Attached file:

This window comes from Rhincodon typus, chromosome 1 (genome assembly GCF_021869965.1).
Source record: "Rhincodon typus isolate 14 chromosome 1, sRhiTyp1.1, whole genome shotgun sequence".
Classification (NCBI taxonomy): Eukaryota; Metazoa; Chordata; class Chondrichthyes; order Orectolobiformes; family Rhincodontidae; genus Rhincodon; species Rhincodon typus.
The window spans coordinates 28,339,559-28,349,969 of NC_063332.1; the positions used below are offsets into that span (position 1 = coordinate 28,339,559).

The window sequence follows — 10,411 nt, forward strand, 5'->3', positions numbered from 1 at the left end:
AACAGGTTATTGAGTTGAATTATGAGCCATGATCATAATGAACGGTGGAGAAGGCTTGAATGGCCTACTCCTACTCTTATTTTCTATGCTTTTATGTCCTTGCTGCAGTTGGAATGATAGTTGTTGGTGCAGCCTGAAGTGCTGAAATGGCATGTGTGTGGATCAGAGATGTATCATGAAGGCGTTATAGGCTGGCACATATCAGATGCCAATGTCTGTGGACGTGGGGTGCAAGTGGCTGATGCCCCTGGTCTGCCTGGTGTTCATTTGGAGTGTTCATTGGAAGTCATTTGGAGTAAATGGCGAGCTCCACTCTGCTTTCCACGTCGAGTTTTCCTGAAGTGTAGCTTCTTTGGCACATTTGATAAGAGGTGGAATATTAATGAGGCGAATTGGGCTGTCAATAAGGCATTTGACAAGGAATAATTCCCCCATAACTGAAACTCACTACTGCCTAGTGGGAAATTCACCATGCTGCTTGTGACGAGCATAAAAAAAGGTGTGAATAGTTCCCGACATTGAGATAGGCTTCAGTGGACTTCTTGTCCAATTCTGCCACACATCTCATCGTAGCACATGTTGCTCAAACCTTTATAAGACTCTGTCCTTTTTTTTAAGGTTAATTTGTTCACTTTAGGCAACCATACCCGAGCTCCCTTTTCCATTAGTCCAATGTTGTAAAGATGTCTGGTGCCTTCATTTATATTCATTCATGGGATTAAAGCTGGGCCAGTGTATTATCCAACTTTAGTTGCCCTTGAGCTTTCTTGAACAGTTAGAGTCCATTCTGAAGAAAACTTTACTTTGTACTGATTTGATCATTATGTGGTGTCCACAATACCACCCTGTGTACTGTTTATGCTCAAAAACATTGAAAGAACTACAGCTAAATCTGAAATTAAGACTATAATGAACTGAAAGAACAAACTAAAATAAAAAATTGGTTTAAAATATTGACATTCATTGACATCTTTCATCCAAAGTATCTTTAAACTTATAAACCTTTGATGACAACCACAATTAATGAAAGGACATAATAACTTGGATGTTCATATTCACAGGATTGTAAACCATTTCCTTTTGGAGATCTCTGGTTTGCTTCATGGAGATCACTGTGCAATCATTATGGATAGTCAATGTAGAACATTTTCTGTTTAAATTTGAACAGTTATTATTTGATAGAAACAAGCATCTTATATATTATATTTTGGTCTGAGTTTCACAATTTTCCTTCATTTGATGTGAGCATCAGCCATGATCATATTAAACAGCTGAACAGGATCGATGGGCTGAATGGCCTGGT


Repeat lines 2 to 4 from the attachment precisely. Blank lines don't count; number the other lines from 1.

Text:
Source record: "Rhincodon typus isolate 14 chromosome 1, sRhiTyp1.1, whole genome shotgun sequence".
Classification (NCBI taxonomy): Eukaryota; Metazoa; Chordata; class Chondrichthyes; order Orectolobiformes; family Rhincodontidae; genus Rhincodon; species Rhincodon typus.
The window spans coordinates 28,339,559-28,349,969 of NC_063332.1; the positions used below are offsets into that span (position 1 = coordinate 28,339,559).